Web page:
An Upstate New York Christmas Poem on Trial
by Jimmy Vielkind (Capital New York)

(Reporting from Troy, New York, 12/24/13)

The attorneys were some of this city’s finest, wearing red hosiery to reflect the spirit of the season. They met in the ceremonial court room here, a capacious square that was once a church, where many of the most colorful cases in the history of this reviving Victorian industrial capital were argued. Two of the witnesses were raised from the dead.

The topic was a fundamental yuletide question: who really wrote “A Visit from Saint Nicholas,” the famous poem that first appeared in the Troy Sentinel in 1823 and begins with the famous line, “’Twas the night before Christmas.”

It was anonymous, but conventional history dictates that Clement Clark Moore, a theology professor, was its author. The poem appears in a volume he published in 1844, and his name is even inscribed on a plaque a few blocks from the court house on River Street, where the Sentinel once had its offices.

That convention has long been disputed by descendents of Henry Livingston Jr., a farmer from Dutchess County who died in 1828—before Moore published the poem under his own name. Hoping to leverage a long-simmering historical debate into a popular spectacle, local publicity artist Duncan Crary concocted the idea of the trial, which drew a standing-room-only crowd of hundreds.

“Put what you’ve learned aside. Right this historical wrong,” said Molly Casey, an attorney for the Livingstons. “You have the opportunity to stop this Grinch from stealing Christmas year after year.”

Molly Casey appeared alongside her father, Jack, a novelist, onetime newspaperman and former parliamentarian for the Republicans who control the State Senate.

The family patriarch, longtime judge John T. Casey, sat nearby in a wheelchair, watching proceedings in a room that now bears his name. Defending Moore was E. Stewart Jones Jr., who has made his name defending the well-heeled but usually-not-angelic in their brushes with the law. His clients include Joe Bruno, the former Senate leader and Troy political patron who was nudged into retirement by a federal prosecution. His grandfather successfully defended storied bootlegger Jack “Legs” Diamond. (Unidentified gunmen, believed to be Albany Police officers, killed Diamond less than 48 hours later.)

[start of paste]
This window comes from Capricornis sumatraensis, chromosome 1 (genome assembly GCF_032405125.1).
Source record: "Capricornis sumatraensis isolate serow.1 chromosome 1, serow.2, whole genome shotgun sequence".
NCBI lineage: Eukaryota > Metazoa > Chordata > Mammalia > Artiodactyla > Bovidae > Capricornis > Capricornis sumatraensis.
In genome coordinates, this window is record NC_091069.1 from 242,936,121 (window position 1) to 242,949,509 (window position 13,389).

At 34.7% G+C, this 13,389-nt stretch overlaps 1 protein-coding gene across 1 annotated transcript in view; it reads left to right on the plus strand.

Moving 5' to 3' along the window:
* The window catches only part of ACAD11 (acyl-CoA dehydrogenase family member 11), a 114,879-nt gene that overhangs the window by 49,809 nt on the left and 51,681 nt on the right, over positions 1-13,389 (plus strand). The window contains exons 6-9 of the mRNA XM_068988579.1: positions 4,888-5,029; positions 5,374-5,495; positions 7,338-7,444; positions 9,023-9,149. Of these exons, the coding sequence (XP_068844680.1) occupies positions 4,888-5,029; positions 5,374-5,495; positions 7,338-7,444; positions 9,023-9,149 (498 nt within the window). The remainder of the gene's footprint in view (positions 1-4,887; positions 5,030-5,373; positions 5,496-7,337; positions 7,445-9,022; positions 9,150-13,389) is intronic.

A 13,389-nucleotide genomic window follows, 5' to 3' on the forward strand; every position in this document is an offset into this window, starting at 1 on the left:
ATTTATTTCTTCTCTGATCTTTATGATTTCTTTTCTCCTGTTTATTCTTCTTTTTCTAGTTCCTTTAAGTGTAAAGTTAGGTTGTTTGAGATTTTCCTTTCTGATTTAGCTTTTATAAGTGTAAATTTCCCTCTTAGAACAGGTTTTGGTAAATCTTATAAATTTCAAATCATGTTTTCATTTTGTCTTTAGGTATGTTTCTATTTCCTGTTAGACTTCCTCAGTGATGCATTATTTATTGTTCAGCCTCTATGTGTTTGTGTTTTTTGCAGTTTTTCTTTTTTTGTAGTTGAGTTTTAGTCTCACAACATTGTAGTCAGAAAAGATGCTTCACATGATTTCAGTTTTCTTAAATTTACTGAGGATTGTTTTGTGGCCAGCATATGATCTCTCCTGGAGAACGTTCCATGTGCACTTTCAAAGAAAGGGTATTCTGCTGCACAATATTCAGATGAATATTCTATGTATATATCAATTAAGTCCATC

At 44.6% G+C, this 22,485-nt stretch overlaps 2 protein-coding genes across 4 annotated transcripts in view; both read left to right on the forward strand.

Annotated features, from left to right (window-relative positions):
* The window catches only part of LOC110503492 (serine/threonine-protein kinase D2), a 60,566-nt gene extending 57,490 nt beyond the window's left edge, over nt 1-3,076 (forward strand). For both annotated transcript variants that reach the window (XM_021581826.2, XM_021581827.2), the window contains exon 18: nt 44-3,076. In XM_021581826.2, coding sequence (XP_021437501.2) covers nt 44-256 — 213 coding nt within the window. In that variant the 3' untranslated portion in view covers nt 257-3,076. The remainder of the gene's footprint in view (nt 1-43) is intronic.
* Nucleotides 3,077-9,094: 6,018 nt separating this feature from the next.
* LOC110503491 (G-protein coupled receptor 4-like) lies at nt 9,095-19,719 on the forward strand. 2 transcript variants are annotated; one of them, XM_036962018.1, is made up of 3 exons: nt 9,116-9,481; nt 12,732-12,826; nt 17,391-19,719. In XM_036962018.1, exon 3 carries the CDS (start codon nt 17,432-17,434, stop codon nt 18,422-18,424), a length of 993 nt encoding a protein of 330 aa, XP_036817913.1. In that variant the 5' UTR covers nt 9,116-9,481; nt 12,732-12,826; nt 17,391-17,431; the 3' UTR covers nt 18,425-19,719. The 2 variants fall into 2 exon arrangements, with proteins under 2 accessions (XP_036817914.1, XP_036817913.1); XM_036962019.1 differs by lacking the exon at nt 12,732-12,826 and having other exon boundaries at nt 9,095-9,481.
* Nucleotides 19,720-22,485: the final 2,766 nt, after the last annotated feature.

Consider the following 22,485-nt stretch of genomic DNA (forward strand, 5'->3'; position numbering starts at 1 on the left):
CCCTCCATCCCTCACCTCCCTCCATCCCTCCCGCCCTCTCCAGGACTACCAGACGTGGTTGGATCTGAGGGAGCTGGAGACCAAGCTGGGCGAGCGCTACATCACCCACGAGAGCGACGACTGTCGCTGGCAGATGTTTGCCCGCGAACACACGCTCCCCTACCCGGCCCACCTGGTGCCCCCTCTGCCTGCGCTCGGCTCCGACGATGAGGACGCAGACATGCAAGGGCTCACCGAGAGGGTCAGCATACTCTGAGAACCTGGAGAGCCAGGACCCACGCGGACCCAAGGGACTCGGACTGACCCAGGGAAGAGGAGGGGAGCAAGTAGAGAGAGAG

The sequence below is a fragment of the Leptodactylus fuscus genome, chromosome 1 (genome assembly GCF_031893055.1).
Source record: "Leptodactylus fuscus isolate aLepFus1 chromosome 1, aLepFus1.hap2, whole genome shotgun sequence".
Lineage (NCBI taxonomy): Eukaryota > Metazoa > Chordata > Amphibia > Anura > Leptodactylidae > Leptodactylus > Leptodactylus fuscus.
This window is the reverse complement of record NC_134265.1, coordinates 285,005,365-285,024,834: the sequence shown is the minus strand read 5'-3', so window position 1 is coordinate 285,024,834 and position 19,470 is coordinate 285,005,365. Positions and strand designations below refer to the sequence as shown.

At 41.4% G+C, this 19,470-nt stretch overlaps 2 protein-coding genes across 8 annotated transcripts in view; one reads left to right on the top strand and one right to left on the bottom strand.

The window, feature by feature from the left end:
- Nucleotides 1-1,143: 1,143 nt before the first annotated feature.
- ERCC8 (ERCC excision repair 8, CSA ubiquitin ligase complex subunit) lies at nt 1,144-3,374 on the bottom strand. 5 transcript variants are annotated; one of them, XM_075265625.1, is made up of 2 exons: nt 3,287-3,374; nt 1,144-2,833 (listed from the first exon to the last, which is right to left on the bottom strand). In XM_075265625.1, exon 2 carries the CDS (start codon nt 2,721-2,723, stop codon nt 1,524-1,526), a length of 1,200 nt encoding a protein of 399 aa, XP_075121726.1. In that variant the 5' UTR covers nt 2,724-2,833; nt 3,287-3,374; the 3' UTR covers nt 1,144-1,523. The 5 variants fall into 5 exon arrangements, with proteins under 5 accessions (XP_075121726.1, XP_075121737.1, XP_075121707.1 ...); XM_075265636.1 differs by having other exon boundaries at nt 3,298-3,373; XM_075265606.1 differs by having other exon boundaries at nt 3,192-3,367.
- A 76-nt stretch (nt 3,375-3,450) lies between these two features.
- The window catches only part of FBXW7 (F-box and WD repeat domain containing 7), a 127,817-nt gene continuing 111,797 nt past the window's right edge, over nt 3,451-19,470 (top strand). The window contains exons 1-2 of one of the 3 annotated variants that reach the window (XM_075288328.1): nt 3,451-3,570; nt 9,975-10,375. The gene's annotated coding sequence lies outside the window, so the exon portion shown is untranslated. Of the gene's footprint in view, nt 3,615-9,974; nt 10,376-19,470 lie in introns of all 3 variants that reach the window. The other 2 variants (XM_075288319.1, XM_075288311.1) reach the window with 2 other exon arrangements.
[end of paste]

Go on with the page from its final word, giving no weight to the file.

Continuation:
“This presentation by the Livingston Family is an exercise in one of the seven deadly sins: greed,” Jones declared, straight-faced, to jurors selected at random.

There is some evidence to back Livingston’s claim. His jolly demeanor is much more in line with the poem’s joyous description of the Christmas celebration, while Moore was more dour and religious. Further, the original text of the poem contained Dutch words for two of Santa’s reindeer—Dunder and Blixem—as opposed to the accepted German words, Donner and Blitzen. They mean “thunder” and “lightning.”

“Moore spoke German. But he didn’t speak Dutch,” said Molly Casey. “The original was written in Dutch. Why would Moore later change it to German—unless he was trying to cover for the fact that this poem was written by another man?”

Like any good lawyer, Jones put the burden of proof on his enemies, and noted there is no physical evidence of a written copy of the poem under Livingston’s hand. Only after Moore published it did Livingston descendants come forward, he argued.

As much as it was a creative way to enliven history, the event was a forum for some of the best characters in greater Albany to enjoy themselves. There is often an element of theater or absurdity in the arenas of law and politics, but it’s usually tucked beneath the a veneer of serious purpose.

The Dec. 18 event was pure spectacle: Jones wore red socks, which he displayed for the crowd after Molly performed a gratuitously sincere witness examination. A Santa Claus with a tenor saxophone played while the jury deliberated. Men in the audience held signs begging “No Clemency for Clement C.” and “Moore is a Bore.” A fog machine and bells welcomed Livingston and Moore from the beyond. (“Slacks?” Moore condescended to the female court aide sitting beside the judge.)

All sides scored laughs with jokes about Troy and its unique take on criminal justice (the juries here are particularly forgiving) and politics.

“Your honor!” Jones objected, as Jack Casey called Livingston to the stand. “Many a witness has left the witness stand in this court room wishing they were dead. But I’ve never heard, even in this city, a witness coming from the dead to testify.”

“If they can vote in Troy,” Casey told retired judge Bud Malone, back on the bench for the evening, “they can testify in Troy.”

After 90 minutes of arguments the attorneys rested, and the jurors split four to two (the four were for Livingston), prompting immediate suggestions that the event become an annual tradition.

“I didn’t rig it!” said Crary, wearing an elf hat and matching red beard, at the after-party. “I swear.”

PHOTO (From Left): Henry Livingston, Jr., and Clement Clarke Moore